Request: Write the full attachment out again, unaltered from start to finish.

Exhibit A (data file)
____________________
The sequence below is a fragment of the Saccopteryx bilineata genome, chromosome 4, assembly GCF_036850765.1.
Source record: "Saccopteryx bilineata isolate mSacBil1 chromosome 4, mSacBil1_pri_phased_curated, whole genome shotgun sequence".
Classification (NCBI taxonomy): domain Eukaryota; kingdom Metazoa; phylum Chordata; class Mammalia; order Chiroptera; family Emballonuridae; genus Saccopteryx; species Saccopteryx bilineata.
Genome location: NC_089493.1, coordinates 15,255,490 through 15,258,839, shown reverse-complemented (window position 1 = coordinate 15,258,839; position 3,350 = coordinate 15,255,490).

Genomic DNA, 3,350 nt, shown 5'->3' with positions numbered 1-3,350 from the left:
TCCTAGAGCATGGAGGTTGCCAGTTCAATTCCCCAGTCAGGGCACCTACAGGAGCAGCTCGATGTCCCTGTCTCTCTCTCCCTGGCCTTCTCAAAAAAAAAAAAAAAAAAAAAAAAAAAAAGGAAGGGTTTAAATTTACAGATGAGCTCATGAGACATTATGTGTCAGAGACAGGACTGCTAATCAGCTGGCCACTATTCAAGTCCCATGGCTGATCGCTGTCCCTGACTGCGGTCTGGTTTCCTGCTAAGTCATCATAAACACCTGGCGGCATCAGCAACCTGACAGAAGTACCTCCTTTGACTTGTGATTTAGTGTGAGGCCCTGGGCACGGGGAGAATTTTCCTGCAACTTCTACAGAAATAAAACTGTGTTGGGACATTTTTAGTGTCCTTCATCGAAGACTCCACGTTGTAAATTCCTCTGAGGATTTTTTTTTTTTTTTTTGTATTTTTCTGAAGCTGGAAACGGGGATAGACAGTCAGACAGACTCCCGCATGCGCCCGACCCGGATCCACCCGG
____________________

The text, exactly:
The sequence below is a fragment of the Saccopteryx bilineata genome, chromosome 4, assembly GCF_036850765.1.
Source record: "Saccopteryx bilineata isolate mSacBil1 chromosome 4, mSacBil1_pri_phased_curated, whole genome shotgun sequence".
Classification (NCBI taxonomy): domain Eukaryota; kingdom Metazoa; phylum Chordata; class Mammalia; order Chiroptera; family Emballonuridae; genus Saccopteryx; species Saccopteryx bilineata.
Genome location: NC_089493.1, coordinates 15,255,490 through 15,258,839, shown reverse-complemented (window position 1 = coordinate 15,258,839; position 3,350 = coordinate 15,255,490).

Genomic DNA, 3,350 nt, shown 5'->3' with positions numbered 1-3,350 from the left:
TCCTAGAGCATGGAGGTTGCCAGTTCAATTCCCCAGTCAGGGCACCTACAGGAGCAGCTCGATGTCCCTGTCTCTCTCTCCCTGGCCTTCTCAAAAAAAAAAAAAAAAAAAAAAAAAAAAAGGAAGGGTTTAAATTTACAGATGAGCTCATGAGACATTATGTGTCAGAGACAGGACTGCTAATCAGCTGGCCACTATTCAAGTCCCATGGCTGATCGCTGTCCCTGACTGCGGTCTGGTTTCCTGCTAAGTCATCATAAACACCTGGCGGCATCAGCAACCTGACAGAAGTACCTCCTTTGACTTGTGATTTAGTGTGAGGCCCTGGGCACGGGGAGAATTTTCCTGCAACTTCTACAGAAATAAAACTGTGTTGGGACATTTTTAGTGTCCTTCATCGAAGACTCCACGTTGTAAATTCCTCTGAGGATTTTTTTTTTTTTTTTTGTATTTTTCTGAAGCTGGAAACGGGGATAGACAGTCAGACAGACTCCCGCATGCGCCCGACCCGGATCCACCCGG